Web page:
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Dr K K Aggarwal

Check your BMI to know chances of future heart attack

By Dr K K Aggarwal
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If you are less than 40 years of age, male, with a strong family history of diabetes, blood pressure or heart disease, have a normal weight as judged by Body Mass Index (BMI) but have a pot belly, or have gained more than 10 kg since the age 18, do not ignore this. Go to your cardiologist to reduce your chances of a future heart attack.

A BMI of 20 to 23 kg/m2 is associated with little or no increased risk unless visceral fat is high, or the subject has gained more than 10 kg since 18 years.

  • Subjects with a BMI of 23 to 30 kg/m2 may be described as having low risk, while those with a BMI of 30 to 35 kg/m2 are at moderate risk.
  • Subjects with a BMI of 35 to 40 kg/m2 are at high risk, and those with a BMI above 40 kg/m2 are at very high risk from their obesity.
  • At any given level of BMI, the risk to health is increased by more abdominal fat (increased weight to hip ratio, WHR), hyperlipidemia, hypertension, age less than 40 years, male sex, and a strong family history of diabetes, hypertension, or heart disease.

The body mass index (BMI) is the most practical way to evaluate the degree of obesity. It is calculated from the height and weight as follows:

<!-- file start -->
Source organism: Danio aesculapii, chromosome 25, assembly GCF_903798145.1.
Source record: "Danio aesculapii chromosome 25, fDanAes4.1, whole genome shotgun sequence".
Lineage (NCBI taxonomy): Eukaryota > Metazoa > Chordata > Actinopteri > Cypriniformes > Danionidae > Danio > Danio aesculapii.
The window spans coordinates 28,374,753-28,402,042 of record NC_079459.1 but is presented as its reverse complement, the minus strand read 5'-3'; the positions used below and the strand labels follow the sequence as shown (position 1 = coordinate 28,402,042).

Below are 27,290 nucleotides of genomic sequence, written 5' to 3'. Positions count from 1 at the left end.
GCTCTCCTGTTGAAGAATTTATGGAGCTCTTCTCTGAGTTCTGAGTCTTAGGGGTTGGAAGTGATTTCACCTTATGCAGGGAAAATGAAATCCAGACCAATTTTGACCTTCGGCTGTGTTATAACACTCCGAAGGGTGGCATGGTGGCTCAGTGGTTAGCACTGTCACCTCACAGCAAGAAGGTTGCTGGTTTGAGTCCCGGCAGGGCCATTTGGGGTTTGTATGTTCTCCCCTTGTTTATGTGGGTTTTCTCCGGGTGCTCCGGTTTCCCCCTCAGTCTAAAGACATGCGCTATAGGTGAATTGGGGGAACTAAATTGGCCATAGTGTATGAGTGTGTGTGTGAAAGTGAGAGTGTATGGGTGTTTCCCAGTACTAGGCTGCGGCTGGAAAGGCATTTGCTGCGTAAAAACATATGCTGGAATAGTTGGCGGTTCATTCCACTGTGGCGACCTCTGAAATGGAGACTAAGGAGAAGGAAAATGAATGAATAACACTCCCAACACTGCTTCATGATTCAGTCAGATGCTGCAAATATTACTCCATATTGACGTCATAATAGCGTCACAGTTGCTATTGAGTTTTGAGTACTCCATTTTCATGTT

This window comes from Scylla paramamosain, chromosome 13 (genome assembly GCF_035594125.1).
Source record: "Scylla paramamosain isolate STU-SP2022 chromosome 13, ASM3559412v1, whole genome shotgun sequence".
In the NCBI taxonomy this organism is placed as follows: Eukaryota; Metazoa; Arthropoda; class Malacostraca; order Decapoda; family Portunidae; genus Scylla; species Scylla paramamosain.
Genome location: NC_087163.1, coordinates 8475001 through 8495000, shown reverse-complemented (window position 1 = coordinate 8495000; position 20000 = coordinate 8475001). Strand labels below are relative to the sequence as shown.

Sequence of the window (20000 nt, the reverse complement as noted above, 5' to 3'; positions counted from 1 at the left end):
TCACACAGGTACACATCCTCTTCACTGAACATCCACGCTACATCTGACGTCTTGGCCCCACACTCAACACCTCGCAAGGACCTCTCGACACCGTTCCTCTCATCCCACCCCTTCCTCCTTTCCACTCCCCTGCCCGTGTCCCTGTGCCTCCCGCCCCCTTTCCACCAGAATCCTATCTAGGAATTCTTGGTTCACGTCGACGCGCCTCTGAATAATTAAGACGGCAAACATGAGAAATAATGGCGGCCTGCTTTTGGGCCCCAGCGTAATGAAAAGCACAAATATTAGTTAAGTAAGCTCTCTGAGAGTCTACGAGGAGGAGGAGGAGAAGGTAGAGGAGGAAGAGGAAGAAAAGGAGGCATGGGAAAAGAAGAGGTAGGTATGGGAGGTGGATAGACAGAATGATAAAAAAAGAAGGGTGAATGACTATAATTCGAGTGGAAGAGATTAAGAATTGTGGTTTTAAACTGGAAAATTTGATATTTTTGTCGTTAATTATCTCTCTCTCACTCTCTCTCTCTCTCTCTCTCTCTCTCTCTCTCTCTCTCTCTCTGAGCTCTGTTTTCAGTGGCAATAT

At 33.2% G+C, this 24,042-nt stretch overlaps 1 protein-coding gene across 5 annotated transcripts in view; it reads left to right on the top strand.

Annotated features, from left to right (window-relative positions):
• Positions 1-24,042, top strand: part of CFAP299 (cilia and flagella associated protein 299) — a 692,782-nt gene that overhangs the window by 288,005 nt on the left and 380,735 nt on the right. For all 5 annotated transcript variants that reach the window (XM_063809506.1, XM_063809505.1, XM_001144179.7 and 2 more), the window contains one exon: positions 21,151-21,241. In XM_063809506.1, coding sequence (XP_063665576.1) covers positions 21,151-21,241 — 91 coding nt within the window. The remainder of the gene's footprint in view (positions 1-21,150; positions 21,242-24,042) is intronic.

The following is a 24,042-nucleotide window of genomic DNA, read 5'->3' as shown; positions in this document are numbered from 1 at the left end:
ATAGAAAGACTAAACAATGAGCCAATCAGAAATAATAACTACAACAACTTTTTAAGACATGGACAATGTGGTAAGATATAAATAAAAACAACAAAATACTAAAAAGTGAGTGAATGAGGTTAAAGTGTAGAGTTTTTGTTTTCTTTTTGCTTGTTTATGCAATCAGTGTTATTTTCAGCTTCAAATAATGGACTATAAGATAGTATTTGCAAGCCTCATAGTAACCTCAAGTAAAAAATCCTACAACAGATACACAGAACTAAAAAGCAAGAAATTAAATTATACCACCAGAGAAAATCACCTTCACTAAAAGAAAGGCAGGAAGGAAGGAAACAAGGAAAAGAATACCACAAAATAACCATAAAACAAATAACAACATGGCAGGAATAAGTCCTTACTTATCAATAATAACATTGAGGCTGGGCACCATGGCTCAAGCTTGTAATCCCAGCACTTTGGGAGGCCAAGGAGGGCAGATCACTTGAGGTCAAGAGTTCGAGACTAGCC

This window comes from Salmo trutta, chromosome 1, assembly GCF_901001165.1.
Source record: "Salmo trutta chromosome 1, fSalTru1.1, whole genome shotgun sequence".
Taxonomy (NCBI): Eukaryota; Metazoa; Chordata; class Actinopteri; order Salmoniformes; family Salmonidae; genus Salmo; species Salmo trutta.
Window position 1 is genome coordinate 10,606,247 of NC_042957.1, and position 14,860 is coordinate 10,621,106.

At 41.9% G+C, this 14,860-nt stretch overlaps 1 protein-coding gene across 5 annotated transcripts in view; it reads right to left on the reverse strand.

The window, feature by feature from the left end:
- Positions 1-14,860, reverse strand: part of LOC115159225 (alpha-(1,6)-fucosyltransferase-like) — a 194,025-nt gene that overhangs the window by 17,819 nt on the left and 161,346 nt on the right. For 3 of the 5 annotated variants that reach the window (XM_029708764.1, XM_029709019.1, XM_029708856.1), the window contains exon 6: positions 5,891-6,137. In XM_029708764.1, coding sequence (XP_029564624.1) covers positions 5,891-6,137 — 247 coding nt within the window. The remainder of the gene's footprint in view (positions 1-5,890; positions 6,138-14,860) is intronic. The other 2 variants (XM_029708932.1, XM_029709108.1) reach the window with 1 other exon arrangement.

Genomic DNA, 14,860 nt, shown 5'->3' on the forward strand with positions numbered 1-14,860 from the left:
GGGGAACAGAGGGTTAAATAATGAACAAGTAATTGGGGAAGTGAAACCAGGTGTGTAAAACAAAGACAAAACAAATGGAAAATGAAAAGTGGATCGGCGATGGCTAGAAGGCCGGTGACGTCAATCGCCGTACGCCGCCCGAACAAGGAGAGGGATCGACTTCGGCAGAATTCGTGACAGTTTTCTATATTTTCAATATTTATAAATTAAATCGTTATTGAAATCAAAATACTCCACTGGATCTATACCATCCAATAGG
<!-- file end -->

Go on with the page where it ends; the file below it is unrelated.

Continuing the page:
BMI = body weight (in kg) ÷ square of stature (height, in meters)

Overweight is defined as a BMI between 23 and 30 kg/m2 and obesity as a BMI greater than 30 kg/m2.

The majority of known risk factors for heart attack disease are modifiable by specific preventive measures.

Nine potentially modifiable factors: include smoking, dyslipidemia, hypertension, diabetes, abdominal obesity, psychosocial factors, regular alcohol consumption, and one should daily consume of fruits and vegetables and do regular physical activity. These account for over 90 percent of the population attributable risk of a first heart attack.

In addition, aspirin is recommended for primary prevention of heart disease for men and women whose 10-year risk of a first heart attack event is 6 percent or greater.

Smoking cessation reduces the risk of both heart attack and stroke. One year after quitting, the risk of heart attack and death from heart disease is reduced by one-half, and after several years begins to approach that of nonsmokers.